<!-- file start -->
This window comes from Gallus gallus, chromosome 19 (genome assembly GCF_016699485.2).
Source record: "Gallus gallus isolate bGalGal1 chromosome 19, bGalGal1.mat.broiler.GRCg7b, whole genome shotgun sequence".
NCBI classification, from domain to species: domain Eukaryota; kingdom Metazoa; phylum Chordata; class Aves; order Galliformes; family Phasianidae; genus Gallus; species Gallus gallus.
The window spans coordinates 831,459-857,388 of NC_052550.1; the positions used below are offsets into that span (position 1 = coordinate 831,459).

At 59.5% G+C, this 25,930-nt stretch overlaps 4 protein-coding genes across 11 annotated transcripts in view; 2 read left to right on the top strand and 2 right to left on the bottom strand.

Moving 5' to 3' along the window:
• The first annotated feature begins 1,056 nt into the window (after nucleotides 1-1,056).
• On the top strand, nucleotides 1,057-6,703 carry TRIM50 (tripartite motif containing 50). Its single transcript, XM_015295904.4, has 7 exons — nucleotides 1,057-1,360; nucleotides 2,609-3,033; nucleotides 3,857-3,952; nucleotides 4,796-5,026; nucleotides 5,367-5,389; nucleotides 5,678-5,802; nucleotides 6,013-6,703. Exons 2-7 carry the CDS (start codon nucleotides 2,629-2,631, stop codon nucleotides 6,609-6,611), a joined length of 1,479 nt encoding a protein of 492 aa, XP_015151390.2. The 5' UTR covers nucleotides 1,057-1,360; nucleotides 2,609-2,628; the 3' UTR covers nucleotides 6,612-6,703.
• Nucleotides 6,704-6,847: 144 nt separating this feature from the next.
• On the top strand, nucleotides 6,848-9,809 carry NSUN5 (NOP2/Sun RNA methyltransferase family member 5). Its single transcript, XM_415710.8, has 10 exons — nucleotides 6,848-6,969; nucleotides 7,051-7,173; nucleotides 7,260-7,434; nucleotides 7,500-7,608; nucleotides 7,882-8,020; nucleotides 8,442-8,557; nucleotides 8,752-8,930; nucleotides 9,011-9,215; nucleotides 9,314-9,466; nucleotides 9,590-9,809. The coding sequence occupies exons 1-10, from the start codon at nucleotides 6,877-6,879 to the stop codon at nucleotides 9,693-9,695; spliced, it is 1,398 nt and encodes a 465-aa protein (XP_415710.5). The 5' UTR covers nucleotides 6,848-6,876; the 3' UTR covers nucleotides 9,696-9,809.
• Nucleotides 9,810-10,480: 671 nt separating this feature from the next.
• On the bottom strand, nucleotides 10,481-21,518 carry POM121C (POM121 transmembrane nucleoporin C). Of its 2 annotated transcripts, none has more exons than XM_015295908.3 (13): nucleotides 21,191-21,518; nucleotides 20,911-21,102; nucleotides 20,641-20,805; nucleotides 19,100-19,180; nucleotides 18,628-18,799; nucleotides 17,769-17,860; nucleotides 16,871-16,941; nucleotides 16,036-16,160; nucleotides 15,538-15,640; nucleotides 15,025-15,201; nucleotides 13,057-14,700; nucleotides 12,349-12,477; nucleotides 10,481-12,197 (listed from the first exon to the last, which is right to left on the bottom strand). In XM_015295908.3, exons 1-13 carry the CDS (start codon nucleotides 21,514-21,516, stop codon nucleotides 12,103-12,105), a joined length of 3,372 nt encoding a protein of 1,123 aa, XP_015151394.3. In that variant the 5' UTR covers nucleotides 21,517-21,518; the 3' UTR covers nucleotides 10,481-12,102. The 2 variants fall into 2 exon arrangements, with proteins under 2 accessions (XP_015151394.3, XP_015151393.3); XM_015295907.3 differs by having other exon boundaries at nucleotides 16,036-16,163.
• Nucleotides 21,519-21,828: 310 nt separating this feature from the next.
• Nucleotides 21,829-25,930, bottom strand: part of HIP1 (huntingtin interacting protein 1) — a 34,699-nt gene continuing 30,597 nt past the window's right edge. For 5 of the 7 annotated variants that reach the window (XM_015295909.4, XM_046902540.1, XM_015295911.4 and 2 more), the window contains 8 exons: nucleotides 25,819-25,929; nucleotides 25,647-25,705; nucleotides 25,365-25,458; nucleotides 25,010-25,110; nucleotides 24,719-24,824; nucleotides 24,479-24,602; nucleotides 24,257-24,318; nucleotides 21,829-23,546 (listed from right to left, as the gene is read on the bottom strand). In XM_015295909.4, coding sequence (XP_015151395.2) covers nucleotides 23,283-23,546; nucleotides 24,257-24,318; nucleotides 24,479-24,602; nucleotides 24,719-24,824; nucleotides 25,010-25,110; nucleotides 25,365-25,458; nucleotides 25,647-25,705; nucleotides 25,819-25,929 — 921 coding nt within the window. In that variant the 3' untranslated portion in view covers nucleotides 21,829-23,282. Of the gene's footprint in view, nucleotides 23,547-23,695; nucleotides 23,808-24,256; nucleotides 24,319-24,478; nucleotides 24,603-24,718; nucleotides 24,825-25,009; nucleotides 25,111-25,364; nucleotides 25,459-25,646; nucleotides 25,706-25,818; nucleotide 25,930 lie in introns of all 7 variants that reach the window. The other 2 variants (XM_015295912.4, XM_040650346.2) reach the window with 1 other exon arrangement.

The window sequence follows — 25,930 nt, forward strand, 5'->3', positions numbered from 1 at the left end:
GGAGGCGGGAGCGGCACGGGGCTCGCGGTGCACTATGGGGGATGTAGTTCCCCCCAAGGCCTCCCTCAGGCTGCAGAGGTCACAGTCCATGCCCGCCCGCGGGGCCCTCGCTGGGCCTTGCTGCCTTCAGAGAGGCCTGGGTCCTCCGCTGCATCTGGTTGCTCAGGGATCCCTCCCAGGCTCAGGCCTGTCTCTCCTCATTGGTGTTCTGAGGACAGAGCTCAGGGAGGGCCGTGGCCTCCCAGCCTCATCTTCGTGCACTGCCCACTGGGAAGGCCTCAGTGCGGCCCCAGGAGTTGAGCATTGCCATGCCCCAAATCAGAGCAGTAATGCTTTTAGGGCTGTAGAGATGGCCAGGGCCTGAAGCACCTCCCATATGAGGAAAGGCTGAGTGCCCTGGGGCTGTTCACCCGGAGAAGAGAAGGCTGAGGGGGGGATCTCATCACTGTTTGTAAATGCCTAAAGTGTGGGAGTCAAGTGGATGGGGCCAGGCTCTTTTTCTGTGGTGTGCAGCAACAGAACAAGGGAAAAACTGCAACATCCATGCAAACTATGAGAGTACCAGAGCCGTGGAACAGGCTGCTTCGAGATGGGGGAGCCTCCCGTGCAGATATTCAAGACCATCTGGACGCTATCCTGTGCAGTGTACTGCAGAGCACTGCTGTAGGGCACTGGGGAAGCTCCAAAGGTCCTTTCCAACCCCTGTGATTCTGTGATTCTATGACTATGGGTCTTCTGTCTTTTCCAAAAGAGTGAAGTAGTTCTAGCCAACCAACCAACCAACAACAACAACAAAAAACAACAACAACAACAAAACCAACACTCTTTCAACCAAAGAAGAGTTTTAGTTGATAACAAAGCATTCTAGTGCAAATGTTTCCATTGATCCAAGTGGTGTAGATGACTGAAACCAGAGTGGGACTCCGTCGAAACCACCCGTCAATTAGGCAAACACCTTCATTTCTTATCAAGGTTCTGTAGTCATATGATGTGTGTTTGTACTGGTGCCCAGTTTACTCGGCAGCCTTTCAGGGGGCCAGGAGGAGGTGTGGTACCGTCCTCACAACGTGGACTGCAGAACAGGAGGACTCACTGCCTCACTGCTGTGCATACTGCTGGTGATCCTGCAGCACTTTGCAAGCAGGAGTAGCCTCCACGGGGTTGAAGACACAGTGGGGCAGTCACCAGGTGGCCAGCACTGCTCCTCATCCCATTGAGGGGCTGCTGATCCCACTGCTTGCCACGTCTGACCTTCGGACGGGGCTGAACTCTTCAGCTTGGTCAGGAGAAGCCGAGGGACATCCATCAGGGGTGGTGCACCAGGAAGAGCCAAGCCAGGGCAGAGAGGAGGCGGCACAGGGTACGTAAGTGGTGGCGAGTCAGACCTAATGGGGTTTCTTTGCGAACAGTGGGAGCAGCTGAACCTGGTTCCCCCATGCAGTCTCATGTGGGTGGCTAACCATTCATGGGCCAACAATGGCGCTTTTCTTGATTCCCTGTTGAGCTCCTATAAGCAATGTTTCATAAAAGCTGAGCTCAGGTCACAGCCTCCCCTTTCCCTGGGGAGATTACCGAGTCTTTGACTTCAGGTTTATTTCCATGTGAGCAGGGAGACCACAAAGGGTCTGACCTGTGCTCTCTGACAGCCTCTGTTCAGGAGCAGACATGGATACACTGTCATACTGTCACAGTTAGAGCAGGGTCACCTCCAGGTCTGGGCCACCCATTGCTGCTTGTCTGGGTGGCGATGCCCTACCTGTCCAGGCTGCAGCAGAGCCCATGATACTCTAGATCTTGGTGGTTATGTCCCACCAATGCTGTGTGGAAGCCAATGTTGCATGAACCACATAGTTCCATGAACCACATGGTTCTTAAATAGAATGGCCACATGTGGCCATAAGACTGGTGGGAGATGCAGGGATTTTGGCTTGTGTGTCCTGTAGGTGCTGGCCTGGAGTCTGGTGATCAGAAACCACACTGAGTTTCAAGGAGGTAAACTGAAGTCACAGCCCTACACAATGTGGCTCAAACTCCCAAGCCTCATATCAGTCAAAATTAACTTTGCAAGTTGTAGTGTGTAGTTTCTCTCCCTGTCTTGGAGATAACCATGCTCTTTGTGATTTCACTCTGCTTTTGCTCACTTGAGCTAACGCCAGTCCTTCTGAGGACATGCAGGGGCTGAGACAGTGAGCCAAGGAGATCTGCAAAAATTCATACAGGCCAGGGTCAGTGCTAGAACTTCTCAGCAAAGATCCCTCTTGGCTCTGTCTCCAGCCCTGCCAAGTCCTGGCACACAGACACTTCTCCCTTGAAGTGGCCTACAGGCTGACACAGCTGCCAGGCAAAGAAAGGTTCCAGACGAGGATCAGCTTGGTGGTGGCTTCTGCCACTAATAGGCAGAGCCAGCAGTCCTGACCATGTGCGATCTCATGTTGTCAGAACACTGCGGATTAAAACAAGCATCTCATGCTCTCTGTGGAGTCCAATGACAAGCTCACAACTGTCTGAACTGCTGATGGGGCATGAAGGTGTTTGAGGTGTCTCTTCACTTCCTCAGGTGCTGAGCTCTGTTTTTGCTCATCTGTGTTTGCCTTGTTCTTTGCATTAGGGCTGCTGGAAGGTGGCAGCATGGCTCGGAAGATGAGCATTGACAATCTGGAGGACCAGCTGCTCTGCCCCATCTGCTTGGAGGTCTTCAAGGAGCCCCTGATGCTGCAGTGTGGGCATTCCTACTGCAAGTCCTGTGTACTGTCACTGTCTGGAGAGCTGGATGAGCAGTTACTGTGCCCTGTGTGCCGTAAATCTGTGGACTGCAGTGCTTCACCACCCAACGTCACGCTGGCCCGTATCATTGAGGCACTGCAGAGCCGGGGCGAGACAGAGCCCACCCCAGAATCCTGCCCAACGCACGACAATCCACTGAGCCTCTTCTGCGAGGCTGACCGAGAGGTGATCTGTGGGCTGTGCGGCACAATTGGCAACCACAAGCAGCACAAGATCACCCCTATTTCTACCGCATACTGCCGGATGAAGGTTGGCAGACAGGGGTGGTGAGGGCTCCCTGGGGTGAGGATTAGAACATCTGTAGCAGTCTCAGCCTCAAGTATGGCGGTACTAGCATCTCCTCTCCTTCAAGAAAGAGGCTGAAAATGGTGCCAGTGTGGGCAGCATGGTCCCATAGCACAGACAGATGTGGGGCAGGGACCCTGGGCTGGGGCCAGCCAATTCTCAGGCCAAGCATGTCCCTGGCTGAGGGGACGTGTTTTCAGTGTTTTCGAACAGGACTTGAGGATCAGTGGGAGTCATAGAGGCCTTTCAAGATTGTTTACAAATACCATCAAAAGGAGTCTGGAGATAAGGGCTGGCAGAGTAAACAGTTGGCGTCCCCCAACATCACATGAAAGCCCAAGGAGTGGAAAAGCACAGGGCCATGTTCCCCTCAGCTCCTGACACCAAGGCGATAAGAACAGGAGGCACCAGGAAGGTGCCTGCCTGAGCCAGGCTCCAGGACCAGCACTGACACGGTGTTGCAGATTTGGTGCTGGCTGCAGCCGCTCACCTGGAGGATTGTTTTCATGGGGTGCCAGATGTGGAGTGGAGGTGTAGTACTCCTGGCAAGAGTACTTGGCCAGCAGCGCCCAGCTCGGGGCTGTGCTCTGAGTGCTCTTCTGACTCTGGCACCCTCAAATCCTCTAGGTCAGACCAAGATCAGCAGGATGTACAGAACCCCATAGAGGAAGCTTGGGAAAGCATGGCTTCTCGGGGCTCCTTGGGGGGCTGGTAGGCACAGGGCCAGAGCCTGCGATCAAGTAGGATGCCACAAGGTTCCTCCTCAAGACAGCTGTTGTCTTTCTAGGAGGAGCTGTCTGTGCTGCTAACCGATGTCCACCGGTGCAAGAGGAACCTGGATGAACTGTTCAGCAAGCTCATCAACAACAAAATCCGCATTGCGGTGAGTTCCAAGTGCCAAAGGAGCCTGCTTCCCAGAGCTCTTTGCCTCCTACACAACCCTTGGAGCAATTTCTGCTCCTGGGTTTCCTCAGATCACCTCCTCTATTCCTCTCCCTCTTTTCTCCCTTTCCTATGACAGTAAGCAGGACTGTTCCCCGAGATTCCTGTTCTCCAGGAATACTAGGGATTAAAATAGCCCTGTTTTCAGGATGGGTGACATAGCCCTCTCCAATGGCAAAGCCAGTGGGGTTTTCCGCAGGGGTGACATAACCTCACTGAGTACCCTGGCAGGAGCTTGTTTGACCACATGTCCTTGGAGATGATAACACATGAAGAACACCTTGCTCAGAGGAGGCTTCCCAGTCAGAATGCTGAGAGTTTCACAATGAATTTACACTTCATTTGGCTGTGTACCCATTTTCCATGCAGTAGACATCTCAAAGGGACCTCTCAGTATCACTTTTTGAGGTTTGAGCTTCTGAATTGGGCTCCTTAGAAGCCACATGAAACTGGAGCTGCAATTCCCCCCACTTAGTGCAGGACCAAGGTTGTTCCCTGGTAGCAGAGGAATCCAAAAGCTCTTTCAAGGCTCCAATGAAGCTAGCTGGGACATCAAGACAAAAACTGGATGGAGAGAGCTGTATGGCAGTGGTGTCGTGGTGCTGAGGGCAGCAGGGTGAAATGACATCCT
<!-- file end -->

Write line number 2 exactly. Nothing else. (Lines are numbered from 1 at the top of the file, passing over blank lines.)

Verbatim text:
Source record: "Gallus gallus isolate bGalGal1 chromosome 19, bGalGal1.mat.broiler.GRCg7b, whole genome shotgun sequence".